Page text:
Copyright 2000 by
I first read this in December 2001.
Just a few hundred years in the future, humans discover a gigantic spaceship
in the depths of interstellar space. The vessel is the size of Jupiter,
it's empty, abandoned and of almost unimaginable antiquity.
Humans occupy it and eventually achieve some degree of control over
this monstrous vessel, offering passage through the galaxy to any human
or alien, who wants to take the trip of a lifetime.
In the centre of this ship, hidden and protected, they will discover the
most astounding secret.
I'll avoid going into any further detail about the plot, but believe me:
this is a superlative piece of science fiction. I picked it up in
Singapore from MPH as airplane fodder for a flight to Tokyo. I knew
nothing about the author, and little about the novel (just a short
paragraph on the back cover) and simply hoped for an amusing read.
I started reading during the turbulent flight and even though I was
barely paying attention, the notion eventually percolated through that
this might be a great book.
I put the book away and occupied myself as well as I could over the
remaining hours of the flight, drinking vodka martinis and failing
pathetically to engage either my neighbour or the stewardess in
conversation, eventually reduced to mentally drafting a letter to the
Singapore government asking them why on earth they make their entry forms
so completely unreadable under aircraft lighting. So it was with some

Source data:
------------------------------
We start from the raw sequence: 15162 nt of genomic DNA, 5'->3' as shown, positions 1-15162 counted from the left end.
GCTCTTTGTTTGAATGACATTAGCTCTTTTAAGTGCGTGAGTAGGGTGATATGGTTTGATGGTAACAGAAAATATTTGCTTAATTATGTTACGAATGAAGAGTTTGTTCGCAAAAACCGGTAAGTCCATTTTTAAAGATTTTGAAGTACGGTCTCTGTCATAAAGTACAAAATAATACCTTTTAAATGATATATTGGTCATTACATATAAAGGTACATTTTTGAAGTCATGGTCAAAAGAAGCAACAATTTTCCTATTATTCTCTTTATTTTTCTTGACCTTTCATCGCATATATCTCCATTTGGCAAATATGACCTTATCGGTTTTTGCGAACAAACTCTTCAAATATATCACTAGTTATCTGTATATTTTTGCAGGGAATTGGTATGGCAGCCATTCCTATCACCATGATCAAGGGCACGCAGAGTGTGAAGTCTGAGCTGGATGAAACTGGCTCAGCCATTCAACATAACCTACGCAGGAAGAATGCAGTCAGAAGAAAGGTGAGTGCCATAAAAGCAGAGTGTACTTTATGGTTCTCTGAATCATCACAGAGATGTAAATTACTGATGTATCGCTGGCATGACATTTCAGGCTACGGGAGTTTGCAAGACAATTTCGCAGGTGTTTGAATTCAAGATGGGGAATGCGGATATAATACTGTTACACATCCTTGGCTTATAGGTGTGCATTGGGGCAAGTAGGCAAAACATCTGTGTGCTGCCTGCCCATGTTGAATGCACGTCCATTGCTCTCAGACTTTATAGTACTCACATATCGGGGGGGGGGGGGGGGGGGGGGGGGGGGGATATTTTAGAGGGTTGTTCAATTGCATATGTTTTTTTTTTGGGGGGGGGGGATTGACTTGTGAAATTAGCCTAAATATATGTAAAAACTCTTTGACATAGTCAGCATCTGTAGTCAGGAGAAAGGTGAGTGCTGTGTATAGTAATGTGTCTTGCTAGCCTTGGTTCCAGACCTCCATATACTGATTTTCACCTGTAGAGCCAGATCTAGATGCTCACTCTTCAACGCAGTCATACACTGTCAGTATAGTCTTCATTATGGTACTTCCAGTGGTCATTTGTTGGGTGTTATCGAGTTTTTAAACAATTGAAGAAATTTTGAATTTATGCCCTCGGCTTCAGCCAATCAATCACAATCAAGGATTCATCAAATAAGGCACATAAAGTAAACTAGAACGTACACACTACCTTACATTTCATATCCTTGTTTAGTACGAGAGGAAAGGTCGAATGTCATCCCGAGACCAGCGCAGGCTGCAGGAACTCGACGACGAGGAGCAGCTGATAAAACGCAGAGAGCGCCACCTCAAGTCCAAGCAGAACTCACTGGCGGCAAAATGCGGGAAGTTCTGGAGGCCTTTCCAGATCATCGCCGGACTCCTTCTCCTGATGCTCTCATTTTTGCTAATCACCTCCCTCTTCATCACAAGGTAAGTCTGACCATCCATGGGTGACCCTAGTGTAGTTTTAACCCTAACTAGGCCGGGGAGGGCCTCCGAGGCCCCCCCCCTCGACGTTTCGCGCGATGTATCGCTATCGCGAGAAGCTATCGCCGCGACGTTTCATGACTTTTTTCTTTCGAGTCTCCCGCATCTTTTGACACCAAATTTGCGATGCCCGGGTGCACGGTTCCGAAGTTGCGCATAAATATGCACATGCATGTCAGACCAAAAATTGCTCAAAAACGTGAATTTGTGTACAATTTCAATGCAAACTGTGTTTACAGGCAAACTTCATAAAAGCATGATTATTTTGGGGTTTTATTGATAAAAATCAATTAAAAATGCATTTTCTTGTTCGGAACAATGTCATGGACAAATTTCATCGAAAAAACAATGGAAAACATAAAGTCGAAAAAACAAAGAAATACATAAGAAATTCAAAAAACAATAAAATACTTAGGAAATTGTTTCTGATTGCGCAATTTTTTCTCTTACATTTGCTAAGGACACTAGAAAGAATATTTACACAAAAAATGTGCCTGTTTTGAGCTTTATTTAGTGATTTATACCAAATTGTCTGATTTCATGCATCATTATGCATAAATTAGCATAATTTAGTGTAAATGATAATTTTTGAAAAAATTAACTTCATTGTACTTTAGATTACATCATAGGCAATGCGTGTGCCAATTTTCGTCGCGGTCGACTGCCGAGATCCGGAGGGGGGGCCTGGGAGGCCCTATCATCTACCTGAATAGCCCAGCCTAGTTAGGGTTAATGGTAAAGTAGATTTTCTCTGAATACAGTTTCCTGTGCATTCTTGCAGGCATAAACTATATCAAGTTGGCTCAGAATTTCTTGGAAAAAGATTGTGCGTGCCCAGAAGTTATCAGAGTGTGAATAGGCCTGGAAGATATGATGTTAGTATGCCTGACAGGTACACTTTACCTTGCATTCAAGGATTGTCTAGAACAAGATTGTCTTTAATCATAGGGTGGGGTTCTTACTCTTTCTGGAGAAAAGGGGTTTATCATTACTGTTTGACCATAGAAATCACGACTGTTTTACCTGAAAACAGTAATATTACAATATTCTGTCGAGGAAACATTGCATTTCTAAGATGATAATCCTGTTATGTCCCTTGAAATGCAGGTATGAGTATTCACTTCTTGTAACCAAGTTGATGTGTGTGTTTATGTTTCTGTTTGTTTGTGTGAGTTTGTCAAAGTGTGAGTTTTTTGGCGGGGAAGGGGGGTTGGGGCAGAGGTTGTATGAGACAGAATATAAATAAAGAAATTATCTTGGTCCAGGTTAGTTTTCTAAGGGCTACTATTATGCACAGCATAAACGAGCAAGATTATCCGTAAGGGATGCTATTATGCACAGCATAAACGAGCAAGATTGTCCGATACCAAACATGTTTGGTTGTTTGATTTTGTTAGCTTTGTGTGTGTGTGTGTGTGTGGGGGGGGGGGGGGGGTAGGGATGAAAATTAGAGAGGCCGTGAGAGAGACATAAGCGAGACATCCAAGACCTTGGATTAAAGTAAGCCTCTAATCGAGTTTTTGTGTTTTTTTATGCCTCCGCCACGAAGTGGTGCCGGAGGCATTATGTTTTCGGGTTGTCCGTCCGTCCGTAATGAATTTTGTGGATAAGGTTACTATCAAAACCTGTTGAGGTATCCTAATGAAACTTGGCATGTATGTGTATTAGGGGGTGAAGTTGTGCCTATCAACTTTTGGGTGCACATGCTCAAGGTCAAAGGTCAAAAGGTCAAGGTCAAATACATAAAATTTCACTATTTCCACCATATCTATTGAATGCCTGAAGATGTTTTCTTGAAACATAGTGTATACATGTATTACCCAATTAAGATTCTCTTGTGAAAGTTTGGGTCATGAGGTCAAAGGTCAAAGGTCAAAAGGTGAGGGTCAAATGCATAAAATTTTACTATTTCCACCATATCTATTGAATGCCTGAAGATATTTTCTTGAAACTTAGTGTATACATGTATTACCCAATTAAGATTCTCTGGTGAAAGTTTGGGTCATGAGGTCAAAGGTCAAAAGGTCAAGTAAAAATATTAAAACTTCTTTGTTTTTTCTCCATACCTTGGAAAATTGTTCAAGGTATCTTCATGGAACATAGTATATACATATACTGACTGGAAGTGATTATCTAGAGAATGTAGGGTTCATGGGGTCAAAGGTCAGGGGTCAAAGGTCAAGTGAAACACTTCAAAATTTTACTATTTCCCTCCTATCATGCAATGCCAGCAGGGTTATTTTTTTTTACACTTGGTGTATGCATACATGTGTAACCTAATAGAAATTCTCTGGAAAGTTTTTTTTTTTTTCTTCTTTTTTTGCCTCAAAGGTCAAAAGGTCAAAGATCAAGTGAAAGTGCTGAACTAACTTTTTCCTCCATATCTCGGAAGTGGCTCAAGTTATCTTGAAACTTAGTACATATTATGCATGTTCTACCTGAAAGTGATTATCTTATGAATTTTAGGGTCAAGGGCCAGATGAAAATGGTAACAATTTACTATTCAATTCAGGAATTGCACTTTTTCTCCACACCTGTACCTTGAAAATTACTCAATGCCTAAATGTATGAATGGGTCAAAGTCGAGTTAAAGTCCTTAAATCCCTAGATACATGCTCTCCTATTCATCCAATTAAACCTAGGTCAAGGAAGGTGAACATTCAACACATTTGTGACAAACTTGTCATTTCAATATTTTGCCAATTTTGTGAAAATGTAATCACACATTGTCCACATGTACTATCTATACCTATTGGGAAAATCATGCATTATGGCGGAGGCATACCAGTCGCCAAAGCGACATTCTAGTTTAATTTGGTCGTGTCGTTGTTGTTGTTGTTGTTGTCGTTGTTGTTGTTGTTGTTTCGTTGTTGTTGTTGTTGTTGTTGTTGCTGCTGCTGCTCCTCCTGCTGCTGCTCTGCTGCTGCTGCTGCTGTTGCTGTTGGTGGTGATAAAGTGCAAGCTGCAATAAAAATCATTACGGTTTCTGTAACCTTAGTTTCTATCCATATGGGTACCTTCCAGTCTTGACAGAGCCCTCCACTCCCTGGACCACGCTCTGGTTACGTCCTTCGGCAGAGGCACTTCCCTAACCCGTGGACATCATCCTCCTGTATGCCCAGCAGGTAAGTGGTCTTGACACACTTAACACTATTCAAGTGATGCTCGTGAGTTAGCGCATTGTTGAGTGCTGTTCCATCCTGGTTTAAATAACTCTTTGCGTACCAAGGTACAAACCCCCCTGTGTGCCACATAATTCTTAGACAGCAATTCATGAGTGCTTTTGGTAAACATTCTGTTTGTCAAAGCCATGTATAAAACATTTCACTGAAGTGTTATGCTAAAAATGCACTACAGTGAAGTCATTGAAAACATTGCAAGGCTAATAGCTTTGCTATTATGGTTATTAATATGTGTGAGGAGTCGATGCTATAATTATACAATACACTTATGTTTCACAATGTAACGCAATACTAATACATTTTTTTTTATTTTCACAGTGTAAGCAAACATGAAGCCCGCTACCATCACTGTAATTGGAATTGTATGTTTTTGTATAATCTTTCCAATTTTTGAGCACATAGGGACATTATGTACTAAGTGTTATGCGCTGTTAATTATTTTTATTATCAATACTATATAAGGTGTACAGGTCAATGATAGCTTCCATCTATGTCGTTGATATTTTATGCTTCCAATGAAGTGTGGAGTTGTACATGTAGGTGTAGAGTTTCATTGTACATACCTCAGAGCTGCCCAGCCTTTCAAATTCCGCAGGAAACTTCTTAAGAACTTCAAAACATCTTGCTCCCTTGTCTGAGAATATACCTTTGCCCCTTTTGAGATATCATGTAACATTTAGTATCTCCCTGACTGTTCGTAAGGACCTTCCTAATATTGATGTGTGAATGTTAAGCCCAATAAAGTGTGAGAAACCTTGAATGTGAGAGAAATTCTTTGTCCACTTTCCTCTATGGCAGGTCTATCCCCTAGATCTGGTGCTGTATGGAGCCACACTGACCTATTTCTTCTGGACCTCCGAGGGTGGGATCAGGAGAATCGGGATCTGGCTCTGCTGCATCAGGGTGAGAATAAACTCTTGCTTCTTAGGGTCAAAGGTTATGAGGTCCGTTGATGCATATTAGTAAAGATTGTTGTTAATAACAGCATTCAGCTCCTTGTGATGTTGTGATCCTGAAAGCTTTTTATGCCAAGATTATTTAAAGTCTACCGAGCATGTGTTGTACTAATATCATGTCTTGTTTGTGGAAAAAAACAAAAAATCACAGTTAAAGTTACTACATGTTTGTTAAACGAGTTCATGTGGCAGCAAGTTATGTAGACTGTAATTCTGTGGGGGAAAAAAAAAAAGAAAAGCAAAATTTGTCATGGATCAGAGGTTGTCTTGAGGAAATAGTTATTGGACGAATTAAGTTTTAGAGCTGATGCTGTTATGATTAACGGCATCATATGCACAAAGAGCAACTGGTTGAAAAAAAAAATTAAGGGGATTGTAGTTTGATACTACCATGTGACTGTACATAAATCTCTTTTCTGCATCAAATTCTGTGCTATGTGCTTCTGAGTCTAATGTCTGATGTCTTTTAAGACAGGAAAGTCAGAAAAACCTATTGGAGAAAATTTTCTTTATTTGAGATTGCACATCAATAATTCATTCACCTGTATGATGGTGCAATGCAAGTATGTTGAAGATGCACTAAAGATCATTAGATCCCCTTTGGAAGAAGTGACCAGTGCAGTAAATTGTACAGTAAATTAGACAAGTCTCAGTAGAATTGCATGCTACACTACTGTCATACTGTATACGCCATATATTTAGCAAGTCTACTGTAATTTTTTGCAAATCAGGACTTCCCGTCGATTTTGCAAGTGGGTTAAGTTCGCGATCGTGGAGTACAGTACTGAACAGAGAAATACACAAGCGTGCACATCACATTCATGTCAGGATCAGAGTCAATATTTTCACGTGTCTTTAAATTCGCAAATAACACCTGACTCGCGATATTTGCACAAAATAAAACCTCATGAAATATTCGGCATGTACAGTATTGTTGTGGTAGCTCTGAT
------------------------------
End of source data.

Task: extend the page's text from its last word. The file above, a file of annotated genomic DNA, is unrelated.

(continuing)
excitement that I finally settled into my seat on the excellent Keisei
Skyliner from Narita airport into Tokyo and, popping open a can of
black coffee and lighting a much-needed cigarette, finally got down to
some serious reading for the hour-long journey to Ueno.
Yes, it's astounding, the ship is the Gormanghast of spacecraft.
You thought the Battlestar was big? Pah! That's just a peanut compared
to this elephantine vessel. Marrow itself, and the technology that
allows it to survive, is another wonder - an astonishing place.
This book is full of excellent ideas but what gets me above all is the
vast timescale of the novel, as our near-immortal humans, Washen, Miocene, Diu and Pamir and of course
the Master Captain herself survive and struggle down through the ages.
So what's it got? Almost everything really: aliens, alien technology,
biotechnology to die for, space-travel, hand-to-hand fighting and space
battles, asteroid impacts and unexplored worlds and lost civilisations.
No noticeable sex, though.
I really, really hope there's a sequel coming. In the meantime, read
Loaded on the 10th December 2001.